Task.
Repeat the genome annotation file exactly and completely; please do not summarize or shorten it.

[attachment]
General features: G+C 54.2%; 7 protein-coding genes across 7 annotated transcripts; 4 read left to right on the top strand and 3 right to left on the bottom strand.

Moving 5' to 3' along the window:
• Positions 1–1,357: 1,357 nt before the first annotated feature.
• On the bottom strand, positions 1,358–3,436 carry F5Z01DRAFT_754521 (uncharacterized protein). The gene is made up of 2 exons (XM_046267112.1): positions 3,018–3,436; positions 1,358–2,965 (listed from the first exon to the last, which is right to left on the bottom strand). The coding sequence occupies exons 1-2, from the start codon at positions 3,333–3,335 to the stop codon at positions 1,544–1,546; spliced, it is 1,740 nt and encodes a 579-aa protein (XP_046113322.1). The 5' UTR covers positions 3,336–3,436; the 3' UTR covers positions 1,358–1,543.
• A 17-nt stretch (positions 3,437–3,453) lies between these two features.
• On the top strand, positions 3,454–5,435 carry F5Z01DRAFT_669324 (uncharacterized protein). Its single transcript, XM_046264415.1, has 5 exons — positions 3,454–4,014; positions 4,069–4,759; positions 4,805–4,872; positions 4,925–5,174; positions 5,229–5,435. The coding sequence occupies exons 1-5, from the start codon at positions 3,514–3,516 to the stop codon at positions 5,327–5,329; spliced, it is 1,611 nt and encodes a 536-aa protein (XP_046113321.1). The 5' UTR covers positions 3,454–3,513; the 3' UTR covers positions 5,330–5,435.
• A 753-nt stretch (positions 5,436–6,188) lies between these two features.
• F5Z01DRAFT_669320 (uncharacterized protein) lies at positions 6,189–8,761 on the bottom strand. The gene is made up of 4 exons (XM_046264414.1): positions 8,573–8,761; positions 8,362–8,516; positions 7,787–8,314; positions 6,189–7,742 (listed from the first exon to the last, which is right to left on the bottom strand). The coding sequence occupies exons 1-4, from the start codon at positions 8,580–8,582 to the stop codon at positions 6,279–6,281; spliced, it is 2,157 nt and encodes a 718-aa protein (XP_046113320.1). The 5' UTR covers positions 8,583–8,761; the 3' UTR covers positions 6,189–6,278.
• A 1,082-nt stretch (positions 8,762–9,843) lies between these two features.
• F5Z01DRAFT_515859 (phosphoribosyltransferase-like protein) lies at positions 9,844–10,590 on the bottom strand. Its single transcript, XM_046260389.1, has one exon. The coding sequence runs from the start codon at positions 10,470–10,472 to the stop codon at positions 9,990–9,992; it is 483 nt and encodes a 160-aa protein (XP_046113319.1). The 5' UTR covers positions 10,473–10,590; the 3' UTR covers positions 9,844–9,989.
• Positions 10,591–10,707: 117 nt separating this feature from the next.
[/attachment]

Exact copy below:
General features: G+C 54.2%; 7 protein-coding genes across 7 annotated transcripts; 4 read left to right on the top strand and 3 right to left on the bottom strand.

Moving 5' to 3' along the window:
• Positions 1–1,357: 1,357 nt before the first annotated feature.
• On the bottom strand, positions 1,358–3,436 carry F5Z01DRAFT_754521 (uncharacterized protein). The gene is made up of 2 exons (XM_046267112.1): positions 3,018–3,436; positions 1,358–2,965 (listed from the first exon to the last, which is right to left on the bottom strand). The coding sequence occupies exons 1-2, from the start codon at positions 3,333–3,335 to the stop codon at positions 1,544–1,546; spliced, it is 1,740 nt and encodes a 579-aa protein (XP_046113322.1). The 5' UTR covers positions 3,336–3,436; the 3' UTR covers positions 1,358–1,543.
• A 17-nt stretch (positions 3,437–3,453) lies between these two features.
• On the top strand, positions 3,454–5,435 carry F5Z01DRAFT_669324 (uncharacterized protein). Its single transcript, XM_046264415.1, has 5 exons — positions 3,454–4,014; positions 4,069–4,759; positions 4,805–4,872; positions 4,925–5,174; positions 5,229–5,435. The coding sequence occupies exons 1-5, from the start codon at positions 3,514–3,516 to the stop codon at positions 5,327–5,329; spliced, it is 1,611 nt and encodes a 536-aa protein (XP_046113321.1). The 5' UTR covers positions 3,454–3,513; the 3' UTR covers positions 5,330–5,435.
• A 753-nt stretch (positions 5,436–6,188) lies between these two features.
• F5Z01DRAFT_669320 (uncharacterized protein) lies at positions 6,189–8,761 on the bottom strand. The gene is made up of 4 exons (XM_046264414.1): positions 8,573–8,761; positions 8,362–8,516; positions 7,787–8,314; positions 6,189–7,742 (listed from the first exon to the last, which is right to left on the bottom strand). The coding sequence occupies exons 1-4, from the start codon at positions 8,580–8,582 to the stop codon at positions 6,279–6,281; spliced, it is 2,157 nt and encodes a 718-aa protein (XP_046113320.1). The 5' UTR covers positions 8,583–8,761; the 3' UTR covers positions 6,189–6,278.
• A 1,082-nt stretch (positions 8,762–9,843) lies between these two features.
• F5Z01DRAFT_515859 (phosphoribosyltransferase-like protein) lies at positions 9,844–10,590 on the bottom strand. Its single transcript, XM_046260389.1, has one exon. The coding sequence runs from the start codon at positions 10,470–10,472 to the stop codon at positions 9,990–9,992; it is 483 nt and encodes a 160-aa protein (XP_046113319.1). The 5' UTR covers positions 10,473–10,590; the 3' UTR covers positions 9,844–9,989.
• Positions 10,591–10,707: 117 nt separating this feature from the next.